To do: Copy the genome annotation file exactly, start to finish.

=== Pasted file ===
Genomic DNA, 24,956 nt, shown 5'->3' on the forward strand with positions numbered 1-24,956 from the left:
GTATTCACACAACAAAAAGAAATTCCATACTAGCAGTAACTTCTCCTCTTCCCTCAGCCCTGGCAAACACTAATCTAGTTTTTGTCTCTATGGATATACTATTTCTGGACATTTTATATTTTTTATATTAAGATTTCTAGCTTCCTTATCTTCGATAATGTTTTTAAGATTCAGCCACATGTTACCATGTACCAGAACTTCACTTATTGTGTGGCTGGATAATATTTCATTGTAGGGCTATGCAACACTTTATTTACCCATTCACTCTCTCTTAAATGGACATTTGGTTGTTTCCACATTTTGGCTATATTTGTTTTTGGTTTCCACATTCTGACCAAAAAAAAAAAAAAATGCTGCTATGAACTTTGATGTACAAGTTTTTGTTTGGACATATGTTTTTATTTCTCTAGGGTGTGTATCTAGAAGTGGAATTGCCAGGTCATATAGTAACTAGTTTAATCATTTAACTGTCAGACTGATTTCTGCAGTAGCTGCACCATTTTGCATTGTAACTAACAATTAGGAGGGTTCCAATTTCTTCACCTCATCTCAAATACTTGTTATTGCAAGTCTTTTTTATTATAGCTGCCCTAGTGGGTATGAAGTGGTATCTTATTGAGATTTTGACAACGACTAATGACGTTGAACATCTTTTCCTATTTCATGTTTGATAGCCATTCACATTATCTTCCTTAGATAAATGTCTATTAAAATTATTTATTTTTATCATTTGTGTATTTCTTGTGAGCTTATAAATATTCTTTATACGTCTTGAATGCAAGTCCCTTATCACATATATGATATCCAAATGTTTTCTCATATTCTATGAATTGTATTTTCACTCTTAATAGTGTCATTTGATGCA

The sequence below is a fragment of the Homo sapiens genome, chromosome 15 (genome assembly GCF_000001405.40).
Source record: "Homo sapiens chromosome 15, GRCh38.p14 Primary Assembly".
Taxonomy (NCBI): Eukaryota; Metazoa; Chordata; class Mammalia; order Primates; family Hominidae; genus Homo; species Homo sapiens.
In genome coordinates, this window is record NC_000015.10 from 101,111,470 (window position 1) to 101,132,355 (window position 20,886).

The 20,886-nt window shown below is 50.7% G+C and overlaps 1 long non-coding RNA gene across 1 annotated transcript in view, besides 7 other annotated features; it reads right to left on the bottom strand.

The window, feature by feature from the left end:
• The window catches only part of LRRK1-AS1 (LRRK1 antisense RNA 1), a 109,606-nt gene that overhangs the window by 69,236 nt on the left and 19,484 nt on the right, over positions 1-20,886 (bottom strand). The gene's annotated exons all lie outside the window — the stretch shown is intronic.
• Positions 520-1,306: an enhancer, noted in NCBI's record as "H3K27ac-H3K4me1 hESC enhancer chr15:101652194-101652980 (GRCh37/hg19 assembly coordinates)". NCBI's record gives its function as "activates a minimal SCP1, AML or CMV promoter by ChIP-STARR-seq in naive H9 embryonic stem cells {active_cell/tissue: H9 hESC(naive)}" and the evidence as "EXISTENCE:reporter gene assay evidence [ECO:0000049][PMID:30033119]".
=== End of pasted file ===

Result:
Genomic DNA, 24,956 nt, shown 5'->3' on the forward strand with positions numbered 1-24,956 from the left:
GTATTCACACAACAAAAAGAAATTCCATACTAGCAGTAACTTCTCCTCTTCCCTCAGCCCTGGCAAACACTAATCTAGTTTTTGTCTCTATGGATATACTATTTCTGGACATTTTATATTTTTTATATTAAGATTTCTAGCTTCCTTATCTTCGATAATGTTTTTAAGATTCAGCCACATGTTACCATGTACCAGAACTTCACTTATTGTGTGGCTGGATAATATTTCATTGTAGGGCTATGCAACACTTTATTTACCCATTCACTCTCTCTTAAATGGACATTTGGTTGTTTCCACATTTTGGCTATATTTGTTTTTGGTTTCCACATTCTGACCAAAAAAAAAAAAAAATGCTGCTATGAACTTTGATGTACAAGTTTTTGTTTGGACATATGTTTTTATTTCTCTAGGGTGTGTATCTAGAAGTGGAATTGCCAGGTCATATAGTAACTAGTTTAATCATTTAACTGTCAGACTGATTTCTGCAGTAGCTGCACCATTTTGCATTGTAACTAACAATTAGGAGGGTTCCAATTTCTTCACCTCATCTCAAATACTTGTTATTGCAAGTCTTTTTTATTATAGCTGCCCTAGTGGGTATGAAGTGGTATCTTATTGAGATTTTGACAACGACTAATGACGTTGAACATCTTTTCCTATTTCATGTTTGATAGCCATTCACATTATCTTCCTTAGATAAATGTCTATTAAAATTATTTATTTTTATCATTTGTGTATTTCTTGTGAGCTTATAAATATTCTTTATACGTCTTGAATGCAAGTCCCTTATCACATATATGATATCCAAATGTTTTCTCATATTCTATGAATTGTATTTTCACTCTTAATAGTGTCATTTGATGCA

The sequence below is a fragment of the Homo sapiens genome, chromosome 15 (genome assembly GCF_000001405.40).
Source record: "Homo sapiens chromosome 15, GRCh38.p14 Primary Assembly".
Taxonomy (NCBI): Eukaryota; Metazoa; Chordata; class Mammalia; order Primates; family Hominidae; genus Homo; species Homo sapiens.
In genome coordinates, this window is record NC_000015.10 from 101,111,470 (window position 1) to 101,132,355 (window position 20,886).

The 20,886-nt window shown below is 50.7% G+C and overlaps 1 long non-coding RNA gene across 1 annotated transcript in view, besides 7 other annotated features; it reads right to left on the bottom strand.

The window, feature by feature from the left end:
• The window catches only part of LRRK1-AS1 (LRRK1 antisense RNA 1), a 109,606-nt gene that overhangs the window by 69,236 nt on the left and 19,484 nt on the right, over positions 1-20,886 (bottom strand). The gene's annotated exons all lie outside the window — the stretch shown is intronic.
• Positions 520-1,306: an enhancer, noted in NCBI's record as "H3K27ac-H3K4me1 hESC enhancer chr15:101652194-101652980 (GRCh37/hg19 assembly coordinates)". NCBI's record gives its function as "activates a minimal SCP1, AML or CMV promoter by ChIP-STARR-seq in naive H9 embryonic stem cells {active_cell/tissue: H9 hESC(naive)}" and the evidence as "EXISTENCE:reporter gene assay evidence [ECO:0000049][PMID:30033119]".